DoD’s CBRN task force aims for low footprint, high impact

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The Defense Department’s Joint Task Force Civil Support is a unique organization in almost every way.

For starters, its entire mission, 24/7, is to coordinate and plan how DoD would respond to what emergency planners like to call “low probability, high-consequence” events: in this case, that could be a chemical, biological, radiological or nuclear (CBRN) catastrophe in the continental United States.

Service members take part in Vibrant Response 17 by ensuring communication links stay connected.
Photo courtesy Joint Task Force-Civil Support.

If an event like that were to occur, the overall military response would be in support of the Federal Emergency Management Agency or state and local authorities. JTF-CS would take control of DoD’s portion of it, but on a day-to-day basis, none of the more than 5,000 members that comprise the armed services’ CBRN response expertise actually work in the task force’s chain of command.

It’s also one of the smallest standing task forces in the military, with fewer than 200 people assigned to its expeditionary headquarters at Fort Eustis, Virginia.

But while those atttributes are all unusual for a U.S. military task force, they amount to features, not bugs, said Maj. Gen. William Hall, who took command of JTF-CS earlier this year. He mentioned the issue of CBRN forces not falling under his command’s authority during steady-state planning operations.

“When I first came into the job, I was a little concerned about that,” Hall said. “But my experience in the last 31 years has taught me that we’ve got both a formal chain of command and then we’ve got leaders who know how we actually get things done … they understand the gravity of this mission.”

And the leanness of the task force’s headquarters works in its favor, Hall said in an interview for Federal News Network’s On DoD.

“One of our priorities is how we lessen the footprint in our response area. If we are too heavy, we’re just adding a burden to our partners, and it makes us slower getting there,” he said. “And the great news is we have technologies that have changed the way we do business so that I can literally have people back in my building, doing things that I need them to do as though they’re standing there next to me. It lets us provide better support, versus showing up and saying ‘I need room for 400 people’.”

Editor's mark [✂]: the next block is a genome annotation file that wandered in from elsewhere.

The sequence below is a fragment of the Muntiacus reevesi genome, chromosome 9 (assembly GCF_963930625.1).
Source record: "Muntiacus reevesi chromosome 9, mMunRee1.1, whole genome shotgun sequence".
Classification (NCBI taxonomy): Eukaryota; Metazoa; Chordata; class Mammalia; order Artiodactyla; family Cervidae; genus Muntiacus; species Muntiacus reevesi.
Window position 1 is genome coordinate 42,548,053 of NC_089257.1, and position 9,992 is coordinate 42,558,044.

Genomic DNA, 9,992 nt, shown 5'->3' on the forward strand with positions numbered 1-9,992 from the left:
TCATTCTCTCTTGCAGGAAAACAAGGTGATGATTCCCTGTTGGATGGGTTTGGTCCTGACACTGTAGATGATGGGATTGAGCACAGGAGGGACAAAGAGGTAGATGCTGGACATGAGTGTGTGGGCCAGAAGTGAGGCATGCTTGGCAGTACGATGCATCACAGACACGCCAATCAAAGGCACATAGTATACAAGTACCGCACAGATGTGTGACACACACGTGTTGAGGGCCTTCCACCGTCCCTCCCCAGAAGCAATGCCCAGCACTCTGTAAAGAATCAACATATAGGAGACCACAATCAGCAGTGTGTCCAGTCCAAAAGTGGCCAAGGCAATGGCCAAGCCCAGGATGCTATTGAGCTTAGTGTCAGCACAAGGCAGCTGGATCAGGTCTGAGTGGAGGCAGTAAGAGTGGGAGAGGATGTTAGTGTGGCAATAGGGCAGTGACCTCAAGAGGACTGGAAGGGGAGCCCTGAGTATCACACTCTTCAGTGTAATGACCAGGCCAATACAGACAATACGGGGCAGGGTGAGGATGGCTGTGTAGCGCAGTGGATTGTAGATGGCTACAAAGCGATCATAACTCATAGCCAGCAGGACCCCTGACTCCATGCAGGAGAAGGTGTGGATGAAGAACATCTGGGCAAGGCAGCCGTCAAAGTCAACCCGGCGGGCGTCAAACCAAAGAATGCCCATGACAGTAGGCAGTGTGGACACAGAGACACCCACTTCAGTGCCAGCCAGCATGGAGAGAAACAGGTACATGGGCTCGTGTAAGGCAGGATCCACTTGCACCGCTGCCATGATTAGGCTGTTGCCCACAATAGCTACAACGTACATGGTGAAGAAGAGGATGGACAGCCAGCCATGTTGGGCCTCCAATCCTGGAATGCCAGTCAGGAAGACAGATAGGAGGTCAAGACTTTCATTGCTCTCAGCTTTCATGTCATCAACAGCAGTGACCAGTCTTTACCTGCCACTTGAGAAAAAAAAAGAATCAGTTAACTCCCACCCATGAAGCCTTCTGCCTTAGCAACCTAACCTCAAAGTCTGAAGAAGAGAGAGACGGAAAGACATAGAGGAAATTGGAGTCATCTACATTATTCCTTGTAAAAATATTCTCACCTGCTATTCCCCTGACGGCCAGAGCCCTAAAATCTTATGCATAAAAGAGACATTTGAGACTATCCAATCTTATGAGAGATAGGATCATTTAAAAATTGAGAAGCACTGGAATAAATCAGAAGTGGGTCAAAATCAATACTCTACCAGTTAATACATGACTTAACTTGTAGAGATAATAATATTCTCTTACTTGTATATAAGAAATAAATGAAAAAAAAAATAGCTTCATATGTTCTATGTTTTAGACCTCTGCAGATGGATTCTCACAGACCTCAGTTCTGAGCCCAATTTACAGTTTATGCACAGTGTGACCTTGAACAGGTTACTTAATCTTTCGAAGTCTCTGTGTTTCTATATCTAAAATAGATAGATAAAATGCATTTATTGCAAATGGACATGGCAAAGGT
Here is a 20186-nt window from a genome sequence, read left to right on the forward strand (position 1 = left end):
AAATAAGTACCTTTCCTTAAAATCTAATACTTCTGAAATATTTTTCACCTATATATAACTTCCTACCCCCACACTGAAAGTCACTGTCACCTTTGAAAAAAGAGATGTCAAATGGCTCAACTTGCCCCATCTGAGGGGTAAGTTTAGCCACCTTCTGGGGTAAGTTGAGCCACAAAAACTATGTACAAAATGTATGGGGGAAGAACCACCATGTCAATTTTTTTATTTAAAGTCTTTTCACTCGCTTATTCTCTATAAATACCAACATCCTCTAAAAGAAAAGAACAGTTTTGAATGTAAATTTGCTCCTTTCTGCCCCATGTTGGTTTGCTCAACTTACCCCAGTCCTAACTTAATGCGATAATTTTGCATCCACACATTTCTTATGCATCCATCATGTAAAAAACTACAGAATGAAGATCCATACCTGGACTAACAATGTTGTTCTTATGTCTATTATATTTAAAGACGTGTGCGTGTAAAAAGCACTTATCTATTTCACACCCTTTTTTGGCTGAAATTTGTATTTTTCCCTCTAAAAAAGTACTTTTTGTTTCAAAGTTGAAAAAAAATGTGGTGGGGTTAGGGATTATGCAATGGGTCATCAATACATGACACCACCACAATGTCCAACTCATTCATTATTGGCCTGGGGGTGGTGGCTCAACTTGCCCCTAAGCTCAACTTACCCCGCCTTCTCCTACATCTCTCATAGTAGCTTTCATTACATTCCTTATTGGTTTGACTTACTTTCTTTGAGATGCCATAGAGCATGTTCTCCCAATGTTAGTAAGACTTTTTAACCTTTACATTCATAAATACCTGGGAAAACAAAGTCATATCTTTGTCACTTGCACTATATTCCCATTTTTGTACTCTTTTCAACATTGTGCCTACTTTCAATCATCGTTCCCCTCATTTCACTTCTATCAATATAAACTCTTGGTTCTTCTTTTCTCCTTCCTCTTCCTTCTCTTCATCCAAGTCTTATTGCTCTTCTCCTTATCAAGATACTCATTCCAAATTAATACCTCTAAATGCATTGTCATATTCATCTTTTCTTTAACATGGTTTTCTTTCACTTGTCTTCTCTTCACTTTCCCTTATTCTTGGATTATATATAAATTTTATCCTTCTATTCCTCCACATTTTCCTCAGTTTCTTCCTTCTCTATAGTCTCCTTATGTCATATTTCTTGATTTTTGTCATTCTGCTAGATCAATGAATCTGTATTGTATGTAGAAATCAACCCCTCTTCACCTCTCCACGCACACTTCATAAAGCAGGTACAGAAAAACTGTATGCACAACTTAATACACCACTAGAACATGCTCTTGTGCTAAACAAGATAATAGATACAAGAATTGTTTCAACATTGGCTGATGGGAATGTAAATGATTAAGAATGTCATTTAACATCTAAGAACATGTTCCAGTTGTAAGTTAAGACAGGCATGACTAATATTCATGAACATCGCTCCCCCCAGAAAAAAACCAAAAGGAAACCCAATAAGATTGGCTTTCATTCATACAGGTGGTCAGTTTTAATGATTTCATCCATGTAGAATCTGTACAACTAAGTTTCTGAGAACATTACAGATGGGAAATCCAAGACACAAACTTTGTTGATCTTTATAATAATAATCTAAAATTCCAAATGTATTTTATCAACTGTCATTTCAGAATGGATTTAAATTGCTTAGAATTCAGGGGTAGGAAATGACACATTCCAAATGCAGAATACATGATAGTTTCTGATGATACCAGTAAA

The task force — made up of members of the active duty military, the National Guard and the other reserve components — is primarily designed for speed and expertise. Its members and the CBRN forces they’d lead are expected to deploy within 24 hours of a disaster.

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And while DoD forces regularly are able to help civil authorities on relatively short notice in “all hazards” events like hurricanes and tornadoes, the highly-technical nature of the CBRN mission is part of what justifies a permanent, standing task force, Hall said.

“The ability to get in and extract people out of collapsed structures while wearing the personal protective equipment we’d need — that part of the mission is just hard work,” he said. “We have medical providers that do the initial triage, our aviation task force that provides aviation support, our logistics task force that helps us move things around the incident area. At our headquarters, [we think about] how we synchronize, coordinate the actions of all those elements and ensure unity of effort with our state, local and federal first responders to get to a site and be able to provide them the resources required, because we’ll never be in the lead.”